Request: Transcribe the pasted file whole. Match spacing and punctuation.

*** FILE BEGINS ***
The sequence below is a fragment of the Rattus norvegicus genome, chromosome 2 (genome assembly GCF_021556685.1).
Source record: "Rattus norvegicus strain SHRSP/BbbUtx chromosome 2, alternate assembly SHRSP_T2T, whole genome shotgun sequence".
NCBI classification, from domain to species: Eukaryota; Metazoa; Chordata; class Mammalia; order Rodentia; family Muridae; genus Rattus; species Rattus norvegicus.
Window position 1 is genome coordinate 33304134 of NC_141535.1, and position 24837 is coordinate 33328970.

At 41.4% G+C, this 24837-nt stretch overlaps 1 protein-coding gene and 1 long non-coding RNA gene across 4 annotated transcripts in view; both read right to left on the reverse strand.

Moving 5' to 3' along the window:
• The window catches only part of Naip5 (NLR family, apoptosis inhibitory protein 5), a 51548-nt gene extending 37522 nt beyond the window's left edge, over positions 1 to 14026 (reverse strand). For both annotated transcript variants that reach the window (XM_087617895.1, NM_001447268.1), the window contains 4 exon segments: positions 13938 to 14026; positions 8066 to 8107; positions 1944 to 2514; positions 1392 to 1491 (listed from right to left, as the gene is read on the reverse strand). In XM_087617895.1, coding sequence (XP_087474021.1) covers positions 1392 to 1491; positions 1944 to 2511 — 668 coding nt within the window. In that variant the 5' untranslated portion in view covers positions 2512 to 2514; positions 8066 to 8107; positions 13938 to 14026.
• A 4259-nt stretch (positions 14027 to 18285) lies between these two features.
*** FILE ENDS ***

The sequence below is a fragment of the Rattus norvegicus genome, chromosome 2 (genome assembly GCF_021556685.1).
Source record: "Rattus norvegicus strain SHRSP/BbbUtx chromosome 2, alternate assembly SHRSP_T2T, whole genome shotgun sequence".
NCBI classification, from domain to species: Eukaryota; Metazoa; Chordata; class Mammalia; order Rodentia; family Muridae; genus Rattus; species Rattus norvegicus.
Window position 1 is genome coordinate 33304134 of NC_141535.1, and position 24837 is coordinate 33328970.

At 41.4% G+C, this 24837-nt stretch overlaps 1 protein-coding gene and 1 long non-coding RNA gene across 4 annotated transcripts in view; both read right to left on the reverse strand.

Moving 5' to 3' along the window:
• The window catches only part of Naip5 (NLR family, apoptosis inhibitory protein 5), a 51548-nt gene extending 37522 nt beyond the window's left edge, over positions 1 to 14026 (reverse strand). For both annotated transcript variants that reach the window (XM_087617895.1, NM_001447268.1), the window contains 4 exon segments: positions 13938 to 14026; positions 8066 to 8107; positions 1944 to 2514; positions 1392 to 1491 (listed from right to left, as the gene is read on the reverse strand). In XM_087617895.1, coding sequence (XP_087474021.1) covers positions 1392 to 1491; positions 1944 to 2511 — 668 coding nt within the window. In that variant the 5' untranslated portion in view covers positions 2512 to 2514; positions 8066 to 8107; positions 13938 to 14026.
• A 4259-nt stretch (positions 14027 to 18285) lies between these two features.